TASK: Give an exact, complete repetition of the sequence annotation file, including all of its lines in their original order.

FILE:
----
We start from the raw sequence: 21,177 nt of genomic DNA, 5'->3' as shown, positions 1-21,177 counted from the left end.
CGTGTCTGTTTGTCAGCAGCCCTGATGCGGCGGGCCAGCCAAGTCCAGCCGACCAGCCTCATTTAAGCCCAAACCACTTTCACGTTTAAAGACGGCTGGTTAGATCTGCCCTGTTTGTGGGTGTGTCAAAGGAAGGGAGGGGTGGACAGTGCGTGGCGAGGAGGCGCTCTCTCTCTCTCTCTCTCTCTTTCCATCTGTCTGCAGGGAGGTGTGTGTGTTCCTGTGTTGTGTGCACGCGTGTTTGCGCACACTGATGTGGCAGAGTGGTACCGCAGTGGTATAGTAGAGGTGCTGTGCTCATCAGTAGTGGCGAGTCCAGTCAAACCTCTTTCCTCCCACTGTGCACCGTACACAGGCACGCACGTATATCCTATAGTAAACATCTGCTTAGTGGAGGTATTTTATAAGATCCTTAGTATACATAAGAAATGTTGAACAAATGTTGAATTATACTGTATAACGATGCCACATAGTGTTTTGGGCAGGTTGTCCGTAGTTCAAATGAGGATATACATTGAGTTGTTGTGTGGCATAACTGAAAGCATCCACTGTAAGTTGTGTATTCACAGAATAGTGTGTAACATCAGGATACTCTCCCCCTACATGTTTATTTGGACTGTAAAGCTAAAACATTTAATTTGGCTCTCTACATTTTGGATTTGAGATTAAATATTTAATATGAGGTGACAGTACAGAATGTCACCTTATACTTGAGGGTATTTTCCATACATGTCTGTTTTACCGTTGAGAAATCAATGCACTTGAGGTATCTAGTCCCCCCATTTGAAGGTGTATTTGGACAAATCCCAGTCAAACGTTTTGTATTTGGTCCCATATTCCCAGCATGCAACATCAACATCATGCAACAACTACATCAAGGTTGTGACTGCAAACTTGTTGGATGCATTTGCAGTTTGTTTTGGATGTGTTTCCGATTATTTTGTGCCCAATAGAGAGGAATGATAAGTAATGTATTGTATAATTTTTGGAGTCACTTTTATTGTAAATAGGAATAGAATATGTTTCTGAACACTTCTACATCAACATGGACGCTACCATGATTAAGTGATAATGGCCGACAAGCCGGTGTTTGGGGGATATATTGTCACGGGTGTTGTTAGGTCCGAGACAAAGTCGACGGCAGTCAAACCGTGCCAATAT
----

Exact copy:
We start from the raw sequence: 21,177 nt of genomic DNA, 5'->3' as shown, positions 1-21,177 counted from the left end.
CGTGTCTGTTTGTCAGCAGCCCTGATGCGGCGGGCCAGCCAAGTCCAGCCGACCAGCCTCATTTAAGCCCAAACCACTTTCACGTTTAAAGACGGCTGGTTAGATCTGCCCTGTTTGTGGGTGTGTCAAAGGAAGGGAGGGGTGGACAGTGCGTGGCGAGGAGGCGCTCTCTCTCTCTCTCTCTCTCTTTCCATCTGTCTGCAGGGAGGTGTGTGTGTTCCTGTGTTGTGTGCACGCGTGTTTGCGCACACTGATGTGGCAGAGTGGTACCGCAGTGGTATAGTAGAGGTGCTGTGCTCATCAGTAGTGGCGAGTCCAGTCAAACCTCTTTCCTCCCACTGTGCACCGTACACAGGCACGCACGTATATCCTATAGTAAACATCTGCTTAGTGGAGGTATTTTATAAGATCCTTAGTATACATAAGAAATGTTGAACAAATGTTGAATTATACTGTATAACGATGCCACATAGTGTTTTGGGCAGGTTGTCCGTAGTTCAAATGAGGATATACATTGAGTTGTTGTGTGGCATAACTGAAAGCATCCACTGTAAGTTGTGTATTCACAGAATAGTGTGTAACATCAGGATACTCTCCCCCTACATGTTTATTTGGACTGTAAAGCTAAAACATTTAATTTGGCTCTCTACATTTTGGATTTGAGATTAAATATTTAATATGAGGTGACAGTACAGAATGTCACCTTATACTTGAGGGTATTTTCCATACATGTCTGTTTTACCGTTGAGAAATCAATGCACTTGAGGTATCTAGTCCCCCCATTTGAAGGTGTATTTGGACAAATCCCAGTCAAACGTTTTGTATTTGGTCCCATATTCCCAGCATGCAACATCAACATCATGCAACAACTACATCAAGGTTGTGACTGCAAACTTGTTGGATGCATTTGCAGTTTGTTTTGGATGTGTTTCCGATTATTTTGTGCCCAATAGAGAGGAATGATAAGTAATGTATTGTATAATTTTTGGAGTCACTTTTATTGTAAATAGGAATAGAATATGTTTCTGAACACTTCTACATCAACATGGACGCTACCATGATTAAGTGATAATGGCCGACAAGCCGGTGTTTGGGGGATATATTGTCACGGGTGTTGTTAGGTCCGAGACAAAGTCGACGGCAGTCAAACCGTGCCAATAT